Mike Martel, Lesotho

Inching Along In Lesotho

| Blog Lesotho

Our climb didn’t stop at the border post, we climb higher over the rocky terrain deeper into Lesotho. We stop several times to take a break and drink some water, but Mike’s bike slides so dangerously close to the edge he is forced to drop it and leap off. Three tall Basotho people watch us from their perches around the hill side. They make it to our side within seconds, and help us get Mike’s bike back on its wheels.

We barely notice the Basotho people in the fields tending to their herd. They stand tall and straight, with a brown grey woolen blanket wrapped around them and nothing on their legs but a pair of gumboots. Their trusty dogs lie at their feet. They stand all day watching and taking care of their flock of Merino sheep and Angora goats. They are different to the most people in Africa. First off, they ride horses and hold dogs as pets. Normally Africans hate animals and will throw rocks at anything that comes too close to them. The second difference is, they haven’t succumbed to the western clothing, except I got a glimpse of bright blue undies when a breeze whipped up one mans blanket exposing his bare body.

I am curious, and dying to talk to someone about their lives. I am approached by a few children on the backs of donkeys, but none of them speaks any english and all sign to me asking for money, alcohol and food. Tainted by Ethiopia and the horrific blatant begging, I ride off leaving the children behind and do not even entertain the idea of giving on demand.

We ride higher and further into the center of the country. Looking all round me, I see endless mountain ranges and ahead of me is just another corner. From time to time we warm up and kiss the valley floor before rising up to over 2000 meters above sea level just to freeze once again. Below my wheels I glide over hard compacted dirt with the occasional asphalt patches. Like most countries around the world, it has sold its precious resources to the Chinese in exchange for beautiful asphalt roads.

Mike pulls along side me and doesn’t turn his bike off. I have to wonder if something is wrong. Sure enough, his battery is going flat and isn’t charging correctly. He suspects that his regulator isn’t functioning as it should be. I ride behind him watching him to ensure I do not get too excited leave him stranded in my dust. His bike progressively gets worse and starts to backfire and only inch up the hills. We are lucky we are off the dirt and onto asphalt permanently now. But looking at my map we still have another 100 kilometers before hitting a half decent village with a guest house.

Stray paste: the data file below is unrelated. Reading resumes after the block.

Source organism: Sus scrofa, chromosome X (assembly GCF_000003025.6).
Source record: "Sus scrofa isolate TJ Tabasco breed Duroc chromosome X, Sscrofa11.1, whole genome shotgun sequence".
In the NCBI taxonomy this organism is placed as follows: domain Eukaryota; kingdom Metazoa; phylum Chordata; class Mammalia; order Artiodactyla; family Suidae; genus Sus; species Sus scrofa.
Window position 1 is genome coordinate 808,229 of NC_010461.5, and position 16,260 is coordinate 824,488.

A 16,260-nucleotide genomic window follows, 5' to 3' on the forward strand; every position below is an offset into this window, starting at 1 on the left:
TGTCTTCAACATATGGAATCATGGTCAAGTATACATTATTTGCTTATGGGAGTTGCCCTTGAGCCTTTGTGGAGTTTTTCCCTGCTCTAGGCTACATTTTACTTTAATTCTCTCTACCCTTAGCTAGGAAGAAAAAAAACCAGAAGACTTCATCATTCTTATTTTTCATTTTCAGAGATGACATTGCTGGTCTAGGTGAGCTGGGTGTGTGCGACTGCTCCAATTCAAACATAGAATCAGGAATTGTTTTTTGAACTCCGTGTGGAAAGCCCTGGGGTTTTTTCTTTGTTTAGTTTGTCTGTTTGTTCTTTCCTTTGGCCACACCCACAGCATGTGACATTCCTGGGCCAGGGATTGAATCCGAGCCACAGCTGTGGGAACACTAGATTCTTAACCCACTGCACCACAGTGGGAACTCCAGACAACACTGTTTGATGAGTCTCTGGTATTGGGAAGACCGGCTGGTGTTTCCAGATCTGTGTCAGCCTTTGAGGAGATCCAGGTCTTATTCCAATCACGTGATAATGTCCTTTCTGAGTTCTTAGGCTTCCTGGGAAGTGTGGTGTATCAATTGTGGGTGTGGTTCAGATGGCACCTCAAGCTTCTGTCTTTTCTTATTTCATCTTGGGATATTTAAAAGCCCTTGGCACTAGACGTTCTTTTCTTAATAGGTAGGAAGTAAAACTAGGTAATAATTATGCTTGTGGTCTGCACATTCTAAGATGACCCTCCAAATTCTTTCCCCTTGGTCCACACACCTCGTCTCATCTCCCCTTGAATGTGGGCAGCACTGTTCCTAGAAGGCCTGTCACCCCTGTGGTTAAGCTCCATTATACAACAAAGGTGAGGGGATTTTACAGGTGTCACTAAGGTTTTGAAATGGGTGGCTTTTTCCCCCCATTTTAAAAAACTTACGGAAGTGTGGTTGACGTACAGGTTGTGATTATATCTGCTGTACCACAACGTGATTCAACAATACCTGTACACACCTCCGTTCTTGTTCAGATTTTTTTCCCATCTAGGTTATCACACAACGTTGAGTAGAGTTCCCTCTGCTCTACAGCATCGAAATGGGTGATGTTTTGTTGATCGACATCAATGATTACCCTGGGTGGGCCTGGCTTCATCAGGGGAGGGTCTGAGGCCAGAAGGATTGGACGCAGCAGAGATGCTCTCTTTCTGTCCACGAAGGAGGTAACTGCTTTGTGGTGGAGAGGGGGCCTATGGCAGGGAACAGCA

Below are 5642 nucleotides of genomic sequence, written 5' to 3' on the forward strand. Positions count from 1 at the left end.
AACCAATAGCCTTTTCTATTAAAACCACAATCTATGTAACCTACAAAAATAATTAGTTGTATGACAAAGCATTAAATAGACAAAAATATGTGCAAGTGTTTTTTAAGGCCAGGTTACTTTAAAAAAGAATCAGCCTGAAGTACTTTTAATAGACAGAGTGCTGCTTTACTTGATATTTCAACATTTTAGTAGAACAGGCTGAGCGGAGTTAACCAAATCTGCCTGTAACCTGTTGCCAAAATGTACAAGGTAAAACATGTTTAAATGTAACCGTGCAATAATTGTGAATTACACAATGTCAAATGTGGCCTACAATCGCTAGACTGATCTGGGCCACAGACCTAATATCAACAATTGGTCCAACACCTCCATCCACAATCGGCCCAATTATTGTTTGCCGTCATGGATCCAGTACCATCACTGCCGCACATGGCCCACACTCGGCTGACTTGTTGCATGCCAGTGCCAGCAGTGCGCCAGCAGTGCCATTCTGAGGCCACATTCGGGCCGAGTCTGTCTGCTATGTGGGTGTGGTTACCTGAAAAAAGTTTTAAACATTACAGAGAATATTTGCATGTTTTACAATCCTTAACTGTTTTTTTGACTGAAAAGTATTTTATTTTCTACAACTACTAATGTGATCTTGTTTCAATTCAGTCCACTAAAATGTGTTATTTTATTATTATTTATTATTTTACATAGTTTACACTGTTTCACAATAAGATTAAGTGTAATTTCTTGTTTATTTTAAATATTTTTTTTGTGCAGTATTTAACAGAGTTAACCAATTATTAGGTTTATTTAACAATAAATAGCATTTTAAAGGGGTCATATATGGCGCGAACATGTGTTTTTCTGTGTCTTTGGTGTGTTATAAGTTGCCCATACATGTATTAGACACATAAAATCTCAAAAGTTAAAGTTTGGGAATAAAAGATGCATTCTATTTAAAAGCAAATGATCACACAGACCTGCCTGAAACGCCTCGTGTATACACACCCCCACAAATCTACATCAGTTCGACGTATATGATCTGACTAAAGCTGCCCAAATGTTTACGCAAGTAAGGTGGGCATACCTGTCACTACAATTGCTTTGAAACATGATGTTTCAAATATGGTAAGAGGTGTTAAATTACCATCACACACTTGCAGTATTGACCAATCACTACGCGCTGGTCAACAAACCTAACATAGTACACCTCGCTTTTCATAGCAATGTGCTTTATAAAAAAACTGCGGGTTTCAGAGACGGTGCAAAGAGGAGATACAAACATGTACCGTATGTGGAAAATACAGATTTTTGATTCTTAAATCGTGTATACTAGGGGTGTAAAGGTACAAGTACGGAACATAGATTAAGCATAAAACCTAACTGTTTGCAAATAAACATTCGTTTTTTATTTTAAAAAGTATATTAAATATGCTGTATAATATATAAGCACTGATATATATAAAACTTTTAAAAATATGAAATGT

A minivan pulls out in front of Mike as he zooms down a hill to ensure he can get up the other side. The mini van full of people force him to apply the breaks and his bike stalls. We turn him around and I push start him back down the hill. It starts, thank god for that, but how long will it last, I wonder. We ride on for another 10 minutes and I start to think of back-up plans. We passed an empty bakkie a wee while ago and as far as I know they are still behind us. Mike’s bike stops again, this time on the flat. I can see frustration in his eyes. I look behind us searching for that bakkie. I am surprised to find it turning the corner a few meters behind. I leap off my bike and with no time to spare I step out into the road with my helmet on and flag it down.

The young guy dressed in a blue shirt with his worker in overalls beside him pull over. I quickly explain Mikes bike is broken and that we need to get to the next big village and ask if we can we put the bike on the back. Then I remember, no one here speaks English. But the guy looks at me and says “Of course!” I thank him, run back to Mike who is still sitting on his bike because he can’t put it on the side stand to tell him the good news. The four of us, struggle to get the bike on the bakkie without a ramp, but somehow we manage. We use our luggage straps to tie the bike down and to stop it from shifting about as it hangs dangerously off the back of the tray.

I follow Mike who is sitting sadly on the side of the bakkie for an hour before we arrive at the village. I spot a guesthouse that looks like it could be expensive, but also could have a lot of camping areas. We also don’t want to make these nice local guys run around so we just ask them to drop us off there and we will arrange something. They still have a long drive to the capital that night. Mike gives them 200 ZAR despite their protests. We always end up paying heavily for people who try to rip us off and nothing for those who don’t. We force the money into his hand and thank him.

We get a room, as we both don’t feel like camping at all. After a long hot shower and some interesting food we contemplate our options. We have travelled only 265 kilometers but it took all day to reach the village of Butha Buthe with the crossing of Sani Pass. We are now in a good position, as it was a border town to South Africa. We decide that tomorrow Mike will ride my bike across the border and see if he can find a new regulator from a motorcycle shop that is less that 100 kilometers away. Fingers crossed he finds one.